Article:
Last fall, a number of apartment REIT executives pointed to deteriorating pricing power, especially for renewals, as they dealt with new supply in many of their markets.
While those concerns linger for a number of REITs, Equity Residential kicked off the recent fourth-quarter earnings season with some hopeful news and renewal rates at 5.1%. It helps that the Chicago-based firm has low exposure to new supply in a number of its markets and a customer base that spends about 20% of its income on rent, according to CEO Mark Parrell on the firm’s Q4 earnings call last week.
In 2023, fewer than 8% of EQR’s residents moved out to buy new homes, which was an all-time low for the company.
“Overall, with low unemployment and rising real wages, our target renter demographic remains in good shape,” Parrell said. “They are likely to rent with us longer as the prospect of homeownership in the near term seems less likely with scarce inventory and relatively high mortgage rates.”
Here are three other takeaways from EQR’s earnings report and call:
EQR’s Q4 revenue growth was better than it anticipated in December, as the company maintained occupancy at 96% and maintained positive blended rent growth, according to Michael Manelis, chief operating officer.
“This set us up for a good start in 2024,” Manelis said. “Demand was solid across our markets and consistent with seasonal expectations.”
In 2023, EQR’s growth was supported by what Parrell called “a strong employment situation,” with more than 2.7 million jobs created. That kind of growth probably won’t continue, but the CEO is still optimistic.
“While the 2024 outlook for overall jobs is more muted, we should benefit from a continued low unemployment rate for the college-educated, which currently sits around 2.1%, as well as continued good real wage growth,” Parrell said.
EQR projects same-store revenue growth of 2% to 3% in 2024. It assumes renewal rate growth for the year at just over 4% and relatively flat new lease changes. “We expect the year to follow the traditional pre-COVID historical patterns with rent growth sequentially picking up in the spring and likely peaking in August,” Manelis said.
If rent growth slows in 2024, Parrell thinks EQR will be well-positioned to operate more efficiently. “We'll preserve cash flow for our shareholders as rent growth slows across the country and positions us well once growth picks back up,” he said.
BY THE NUMBERS
|Net operating income
|Funds from operations
|Rent per unit
In Q4, EQR’s expenses grew 1.3%, which was consistent with its expectations. “On the expense side, our low growth in the quarter and full-year 4.3% growth were helped by modest property tax cost as well as the savings produced as we continue to roll out initiatives focused on creating operating efficiencies and a seamless customer experience,” Manelis said.
In 2024, the company will continue to focus on producing efficiencies and driving additional income with initiatives around flexible living options, parking, renter's insurance and monetizing resident-facing technology.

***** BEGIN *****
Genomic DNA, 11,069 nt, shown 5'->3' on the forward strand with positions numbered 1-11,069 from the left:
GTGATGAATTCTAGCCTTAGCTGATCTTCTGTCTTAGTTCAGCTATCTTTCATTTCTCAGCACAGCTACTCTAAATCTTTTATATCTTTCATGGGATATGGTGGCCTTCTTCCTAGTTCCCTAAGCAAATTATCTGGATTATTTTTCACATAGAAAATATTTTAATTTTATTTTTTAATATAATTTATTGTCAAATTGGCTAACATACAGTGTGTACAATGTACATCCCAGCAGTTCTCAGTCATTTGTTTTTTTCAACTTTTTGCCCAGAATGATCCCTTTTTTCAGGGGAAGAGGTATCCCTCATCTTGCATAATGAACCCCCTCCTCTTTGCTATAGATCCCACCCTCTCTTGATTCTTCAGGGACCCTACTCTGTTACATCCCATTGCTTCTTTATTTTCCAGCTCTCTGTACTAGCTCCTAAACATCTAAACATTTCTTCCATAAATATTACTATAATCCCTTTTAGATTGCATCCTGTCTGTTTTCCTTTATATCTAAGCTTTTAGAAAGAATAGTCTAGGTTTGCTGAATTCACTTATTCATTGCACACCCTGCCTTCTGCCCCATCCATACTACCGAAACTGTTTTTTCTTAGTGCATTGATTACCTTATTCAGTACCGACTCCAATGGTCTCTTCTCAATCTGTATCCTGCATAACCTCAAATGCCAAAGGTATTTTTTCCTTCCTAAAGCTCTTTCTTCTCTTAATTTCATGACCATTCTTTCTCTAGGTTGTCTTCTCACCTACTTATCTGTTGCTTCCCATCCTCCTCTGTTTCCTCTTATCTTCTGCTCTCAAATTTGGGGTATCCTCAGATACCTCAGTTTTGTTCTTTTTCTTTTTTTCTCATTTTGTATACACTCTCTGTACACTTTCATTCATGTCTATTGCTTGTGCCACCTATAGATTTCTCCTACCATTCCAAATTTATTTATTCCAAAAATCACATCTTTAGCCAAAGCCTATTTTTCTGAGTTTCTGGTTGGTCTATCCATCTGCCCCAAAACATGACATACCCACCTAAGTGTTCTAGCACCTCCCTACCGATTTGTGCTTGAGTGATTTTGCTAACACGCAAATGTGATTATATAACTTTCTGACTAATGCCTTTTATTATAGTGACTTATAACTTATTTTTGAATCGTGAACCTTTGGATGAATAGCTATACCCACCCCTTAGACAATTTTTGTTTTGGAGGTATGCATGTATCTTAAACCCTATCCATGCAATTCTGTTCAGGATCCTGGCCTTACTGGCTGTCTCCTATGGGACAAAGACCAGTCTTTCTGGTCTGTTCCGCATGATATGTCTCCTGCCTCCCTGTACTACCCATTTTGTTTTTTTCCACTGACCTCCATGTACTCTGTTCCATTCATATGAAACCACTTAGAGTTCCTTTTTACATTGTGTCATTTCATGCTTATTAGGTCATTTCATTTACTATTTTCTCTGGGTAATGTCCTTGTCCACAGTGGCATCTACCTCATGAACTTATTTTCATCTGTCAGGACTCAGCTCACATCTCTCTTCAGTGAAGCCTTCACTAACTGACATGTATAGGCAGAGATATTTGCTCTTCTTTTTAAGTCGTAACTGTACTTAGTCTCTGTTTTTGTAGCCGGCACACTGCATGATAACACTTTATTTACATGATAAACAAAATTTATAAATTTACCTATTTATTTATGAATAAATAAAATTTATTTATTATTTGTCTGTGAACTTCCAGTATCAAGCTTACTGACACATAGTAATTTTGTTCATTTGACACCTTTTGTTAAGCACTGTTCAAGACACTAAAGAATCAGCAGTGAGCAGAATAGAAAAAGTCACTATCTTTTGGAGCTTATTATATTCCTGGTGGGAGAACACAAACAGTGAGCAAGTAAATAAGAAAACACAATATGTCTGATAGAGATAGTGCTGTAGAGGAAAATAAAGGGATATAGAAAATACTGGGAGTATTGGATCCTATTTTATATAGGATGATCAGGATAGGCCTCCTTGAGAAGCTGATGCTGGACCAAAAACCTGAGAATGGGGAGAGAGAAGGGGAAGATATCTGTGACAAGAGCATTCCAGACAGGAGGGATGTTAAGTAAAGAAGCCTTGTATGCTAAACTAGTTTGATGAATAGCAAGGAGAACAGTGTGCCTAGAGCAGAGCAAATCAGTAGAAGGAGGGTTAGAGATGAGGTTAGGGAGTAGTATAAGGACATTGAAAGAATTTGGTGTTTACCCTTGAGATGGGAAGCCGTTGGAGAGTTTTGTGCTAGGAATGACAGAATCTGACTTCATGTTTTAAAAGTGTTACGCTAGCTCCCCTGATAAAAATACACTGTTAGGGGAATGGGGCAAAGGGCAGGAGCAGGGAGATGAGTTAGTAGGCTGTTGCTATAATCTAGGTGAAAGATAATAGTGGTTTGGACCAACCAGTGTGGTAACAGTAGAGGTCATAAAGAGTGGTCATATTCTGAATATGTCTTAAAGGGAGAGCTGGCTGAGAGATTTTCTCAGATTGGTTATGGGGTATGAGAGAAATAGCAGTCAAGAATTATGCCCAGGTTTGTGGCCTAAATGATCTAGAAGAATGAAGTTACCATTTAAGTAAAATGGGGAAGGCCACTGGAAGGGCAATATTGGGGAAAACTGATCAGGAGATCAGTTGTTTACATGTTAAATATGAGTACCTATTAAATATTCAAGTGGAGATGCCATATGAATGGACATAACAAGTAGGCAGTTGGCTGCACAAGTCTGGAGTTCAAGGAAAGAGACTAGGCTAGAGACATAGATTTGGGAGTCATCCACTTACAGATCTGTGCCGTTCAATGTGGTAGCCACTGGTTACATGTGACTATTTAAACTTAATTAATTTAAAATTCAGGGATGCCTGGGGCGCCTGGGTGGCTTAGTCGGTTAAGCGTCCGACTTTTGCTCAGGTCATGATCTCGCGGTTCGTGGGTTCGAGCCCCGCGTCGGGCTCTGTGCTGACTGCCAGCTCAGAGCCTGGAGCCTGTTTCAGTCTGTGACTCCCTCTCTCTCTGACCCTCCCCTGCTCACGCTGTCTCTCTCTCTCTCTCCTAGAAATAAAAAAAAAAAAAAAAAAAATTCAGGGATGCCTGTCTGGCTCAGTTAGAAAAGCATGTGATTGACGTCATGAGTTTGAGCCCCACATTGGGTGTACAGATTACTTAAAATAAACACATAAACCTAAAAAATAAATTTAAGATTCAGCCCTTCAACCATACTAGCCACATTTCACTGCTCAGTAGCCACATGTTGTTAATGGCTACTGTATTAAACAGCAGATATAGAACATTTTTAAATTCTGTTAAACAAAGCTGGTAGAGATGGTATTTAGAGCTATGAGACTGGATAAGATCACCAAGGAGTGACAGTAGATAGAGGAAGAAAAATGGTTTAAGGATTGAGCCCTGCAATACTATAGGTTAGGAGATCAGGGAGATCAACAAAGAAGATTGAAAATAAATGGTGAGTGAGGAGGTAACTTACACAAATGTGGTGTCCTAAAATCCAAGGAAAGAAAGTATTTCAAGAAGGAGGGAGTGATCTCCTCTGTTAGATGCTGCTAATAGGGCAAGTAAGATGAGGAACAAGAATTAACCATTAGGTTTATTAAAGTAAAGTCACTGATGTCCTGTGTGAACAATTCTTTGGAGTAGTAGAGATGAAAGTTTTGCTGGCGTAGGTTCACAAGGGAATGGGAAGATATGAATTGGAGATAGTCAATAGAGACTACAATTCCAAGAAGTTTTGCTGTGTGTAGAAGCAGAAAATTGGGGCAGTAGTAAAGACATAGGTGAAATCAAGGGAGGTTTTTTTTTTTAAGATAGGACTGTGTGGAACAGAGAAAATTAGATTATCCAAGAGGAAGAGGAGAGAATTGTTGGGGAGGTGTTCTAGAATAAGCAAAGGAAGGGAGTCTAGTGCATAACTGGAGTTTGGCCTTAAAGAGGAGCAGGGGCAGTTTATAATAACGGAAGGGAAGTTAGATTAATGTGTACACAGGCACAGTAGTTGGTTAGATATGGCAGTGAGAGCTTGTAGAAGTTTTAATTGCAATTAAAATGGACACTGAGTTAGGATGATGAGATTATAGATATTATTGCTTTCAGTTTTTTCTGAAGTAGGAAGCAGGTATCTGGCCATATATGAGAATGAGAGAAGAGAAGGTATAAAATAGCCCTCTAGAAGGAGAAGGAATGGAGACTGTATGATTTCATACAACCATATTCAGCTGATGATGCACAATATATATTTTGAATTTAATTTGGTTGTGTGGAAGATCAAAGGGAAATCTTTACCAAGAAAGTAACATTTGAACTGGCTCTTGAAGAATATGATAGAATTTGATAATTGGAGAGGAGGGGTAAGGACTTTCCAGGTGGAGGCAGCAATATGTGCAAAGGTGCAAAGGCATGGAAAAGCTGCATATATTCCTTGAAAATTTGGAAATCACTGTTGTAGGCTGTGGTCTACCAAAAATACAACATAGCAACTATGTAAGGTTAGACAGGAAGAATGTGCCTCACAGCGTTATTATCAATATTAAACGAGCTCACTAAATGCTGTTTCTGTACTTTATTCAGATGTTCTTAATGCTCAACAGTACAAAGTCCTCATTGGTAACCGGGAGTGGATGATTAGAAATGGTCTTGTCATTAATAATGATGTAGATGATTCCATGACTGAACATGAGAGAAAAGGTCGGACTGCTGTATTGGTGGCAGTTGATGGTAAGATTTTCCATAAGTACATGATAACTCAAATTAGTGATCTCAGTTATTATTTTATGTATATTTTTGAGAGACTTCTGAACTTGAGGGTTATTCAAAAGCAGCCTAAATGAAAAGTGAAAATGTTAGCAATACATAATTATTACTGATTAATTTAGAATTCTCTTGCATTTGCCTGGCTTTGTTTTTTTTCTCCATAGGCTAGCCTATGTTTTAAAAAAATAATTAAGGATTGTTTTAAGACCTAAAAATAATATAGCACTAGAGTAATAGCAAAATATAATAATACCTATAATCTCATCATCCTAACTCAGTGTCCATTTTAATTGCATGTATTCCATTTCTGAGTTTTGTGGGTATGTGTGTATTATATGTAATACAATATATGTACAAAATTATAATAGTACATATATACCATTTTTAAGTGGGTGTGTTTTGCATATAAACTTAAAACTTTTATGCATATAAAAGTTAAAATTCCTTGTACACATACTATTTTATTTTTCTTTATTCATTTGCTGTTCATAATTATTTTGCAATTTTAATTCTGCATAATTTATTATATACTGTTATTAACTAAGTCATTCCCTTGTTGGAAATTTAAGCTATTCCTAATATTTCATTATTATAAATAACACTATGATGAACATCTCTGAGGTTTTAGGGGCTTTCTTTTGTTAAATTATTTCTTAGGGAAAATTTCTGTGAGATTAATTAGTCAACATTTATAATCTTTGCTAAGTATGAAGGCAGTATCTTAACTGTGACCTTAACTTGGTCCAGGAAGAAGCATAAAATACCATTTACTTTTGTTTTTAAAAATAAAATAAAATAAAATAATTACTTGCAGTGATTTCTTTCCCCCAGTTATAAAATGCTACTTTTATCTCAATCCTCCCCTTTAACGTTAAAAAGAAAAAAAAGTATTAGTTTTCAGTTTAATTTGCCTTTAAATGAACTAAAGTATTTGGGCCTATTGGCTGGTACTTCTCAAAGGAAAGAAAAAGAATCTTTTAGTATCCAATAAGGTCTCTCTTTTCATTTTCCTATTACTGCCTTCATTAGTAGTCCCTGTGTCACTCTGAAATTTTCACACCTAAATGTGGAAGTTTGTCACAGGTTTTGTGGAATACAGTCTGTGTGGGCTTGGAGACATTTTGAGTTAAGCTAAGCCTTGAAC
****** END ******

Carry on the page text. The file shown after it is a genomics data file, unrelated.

“We are almost complete with the rollout of smart home technology across our portfolio, which will create further opportunities to share teams across properties and enable additional self-service options for residents,” Manelis said. “This, along with other ancillary income, should lead to total other income growth of 30 basis points excluding bad debt.”
EQR expects taxes and utilities to grow faster in 2024 than they did in 2023, while payroll and maintenance should have slower growth. “Insurance, a small category at less than 5% of total expenses, but a topic often discussed, should grow more slowly than last year, but remain above the long-term trend with growth in the low-double-digits,” said CFO Robert A. Garechana on the call.
West Coast improvement
For REITs that own apartments on the West Coast, San Francisco and Seattle have been persistent problems since COVID-19 first hit in March 2020. As workers stayed home, the downtowns in both cities suffered.
Supply in Seattle and job conditions in San Francisco will slow the recovery, but Parrell sees signs of “improvement in quality of life and energy on the street” in both markets. In 2024, that equates to slightly positive same-store rent growth in both cities.
“We continue to believe a recovery in rental rates in the downtown submarkets of these metros is coming and expect our shareholders will benefit from catch-up rental growth in these places, where rents are still at or a fair bit below 2019 levels and where incomes, both on a nominal and real basis, have risen substantially since 2019,” Parrell said.
In the fourth quarter, EQR saw “outstanding revenue growth” on the East Coast and “good growth” in Southern California, according to Manelis. In 2024, he expects those areas to again lead the way.
“Orange County, San Diego, Boston and Washington, D.C., will lead the pack with expected revenue growth of approximately 4%,” Manelis said. “New York and LA will follow closely behind.”
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